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Addidional restrictions due to lock implications:
  Ganeti supports locks that act as if a lock on a whole group (like all nodes)
  were held. To avoid dead locks caused by the additional blockage of those
  group locks, we impose certain restrictions. Whenever `A` is a group lock and
  `B` belongs to `A`, then the following holds.

  - `A` is in lock order before `B`.
  - All locks that are in the lock order between `A` and `B` also belong to `A`.
  - It is considered a lock-order violation to ask for an exclusive lock on `B`
    while holding a shared lock on `A`.

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After this step it'll be possible to use locks from jobs as separate processes.

The above set of operations allows the clients to use various work-flows. In particular:

Pessimistic strategy:
  Lock all potentially relevant resources (for example all nodes), determine
  which will be needed, and release all the others.
Optimistic strategy:
  Determine what locks need to be acquired without holding any. Lock the
  required set of locks. Determine the set of required locks again and check if
  they are all held. If not, release everything and restart.

  Start with the smallest set of locks and when determining what more
  relevant resources will be needed, expand the set. If an *union* operation
  fails, release all locks, acquire the desired union and restart the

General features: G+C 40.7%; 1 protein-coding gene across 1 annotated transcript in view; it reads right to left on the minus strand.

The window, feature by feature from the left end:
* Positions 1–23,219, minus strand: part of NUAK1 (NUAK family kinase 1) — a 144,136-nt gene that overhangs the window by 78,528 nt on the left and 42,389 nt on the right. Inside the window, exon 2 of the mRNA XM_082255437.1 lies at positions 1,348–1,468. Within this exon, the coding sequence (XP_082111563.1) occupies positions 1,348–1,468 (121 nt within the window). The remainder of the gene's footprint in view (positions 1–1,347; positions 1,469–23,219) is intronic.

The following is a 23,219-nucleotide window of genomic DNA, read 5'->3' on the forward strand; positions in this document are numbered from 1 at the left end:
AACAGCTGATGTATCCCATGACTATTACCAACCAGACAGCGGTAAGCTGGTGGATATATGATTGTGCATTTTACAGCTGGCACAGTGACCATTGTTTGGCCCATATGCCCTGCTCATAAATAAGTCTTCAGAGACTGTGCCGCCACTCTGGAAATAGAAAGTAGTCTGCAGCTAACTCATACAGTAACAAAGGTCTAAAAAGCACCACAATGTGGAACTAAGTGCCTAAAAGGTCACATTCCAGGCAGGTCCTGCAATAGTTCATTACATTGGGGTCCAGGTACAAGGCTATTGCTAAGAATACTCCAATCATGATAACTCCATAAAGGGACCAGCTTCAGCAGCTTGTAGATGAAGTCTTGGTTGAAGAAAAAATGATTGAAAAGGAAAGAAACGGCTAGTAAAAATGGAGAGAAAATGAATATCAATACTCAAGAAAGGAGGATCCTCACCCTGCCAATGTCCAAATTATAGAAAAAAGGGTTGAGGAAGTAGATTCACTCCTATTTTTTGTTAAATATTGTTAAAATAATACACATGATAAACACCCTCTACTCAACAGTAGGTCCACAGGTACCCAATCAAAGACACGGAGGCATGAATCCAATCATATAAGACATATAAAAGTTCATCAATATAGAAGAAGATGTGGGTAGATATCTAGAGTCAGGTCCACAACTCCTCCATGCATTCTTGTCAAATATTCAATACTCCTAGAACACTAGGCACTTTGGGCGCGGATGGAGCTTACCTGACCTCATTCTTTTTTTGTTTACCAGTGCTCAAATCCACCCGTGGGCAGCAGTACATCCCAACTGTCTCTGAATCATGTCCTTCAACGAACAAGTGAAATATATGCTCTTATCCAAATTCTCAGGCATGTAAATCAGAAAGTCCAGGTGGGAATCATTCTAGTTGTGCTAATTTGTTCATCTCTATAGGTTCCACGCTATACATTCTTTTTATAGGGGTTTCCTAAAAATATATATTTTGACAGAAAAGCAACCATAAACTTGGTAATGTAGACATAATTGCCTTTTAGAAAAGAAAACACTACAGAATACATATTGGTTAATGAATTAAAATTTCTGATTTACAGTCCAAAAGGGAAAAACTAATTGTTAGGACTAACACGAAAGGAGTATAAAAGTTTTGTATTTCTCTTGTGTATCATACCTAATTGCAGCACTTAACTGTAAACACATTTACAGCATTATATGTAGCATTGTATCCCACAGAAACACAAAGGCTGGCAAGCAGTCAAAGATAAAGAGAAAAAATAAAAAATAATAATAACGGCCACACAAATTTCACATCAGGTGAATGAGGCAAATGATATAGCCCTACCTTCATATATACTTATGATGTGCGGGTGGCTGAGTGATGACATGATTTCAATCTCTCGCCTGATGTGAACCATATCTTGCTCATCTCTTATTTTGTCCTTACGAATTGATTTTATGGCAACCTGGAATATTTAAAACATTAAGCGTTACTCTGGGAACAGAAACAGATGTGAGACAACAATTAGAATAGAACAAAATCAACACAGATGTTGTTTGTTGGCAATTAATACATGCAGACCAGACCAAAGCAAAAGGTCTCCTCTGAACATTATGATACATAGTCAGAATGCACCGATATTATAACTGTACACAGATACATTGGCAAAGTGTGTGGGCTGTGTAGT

operation so that all preconditions and possible concurrent changes are
  checked again.

Future aims:

-  Add more fine-grained locks to prevent unnecessary blocking of jobs. This
   could include locks on parameters of entities or locks on their states (so that
   a node remains online, but otherwise can change, etc.). In particular,
   adding, moving and removing instances currently blocks the whole node.
-  Add checks that all modified configuration parameters belong to entities
   the client has locked and log violations.
-  Make the above checks mandatory.
-  Automate optimistic locking and checking the locks in logical units.
   For example, this could be accomplished by allowing some of the initial
   phases of `LogicalUnit` (such as `ExpandNames` and `DeclareLocks`) to be run
   repeatedly, checking if the set of locks requested the second time is
   contained in the set acquired after the first pass.
-  Add the possibility for a job to reserve hardware resources such as disk
   space or memory on nodes. Most likely as a new, special kind of instances
   that would only block its resources and allow to be converted to a regular
   instance. This would allow long-running jobs such as instance creation or
   move to lock the corresponding nodes, acquire the resources and turn the
   locks into shared ones, keeping an exclusive lock only on the instance.
-  Use more sophisticated algorithm for preventing deadlocks such as a
   `wait-for graph`_. This would allow less *union* failures and allow more
   optimistic, scalable acquisition of locks.

.. _`wait-for graph`:

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Further considerations

There is a possibility that a job will finish performing its task while LuxiD
and/or WConfD will not be available.
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In order to deal with this situation, each job will update its job file
in the queue. This is race free, as LuxiD will no longer touch the job file,
once the job is started; a corollary of this is that the job also has to
take care of replicating updates to the job file. LuxiD will watch job files for
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changes to determine when a job was cleanly finished. To determine jobs
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that died without having the chance of updating the job file, the `Job death
detection`_ mechanism will be used.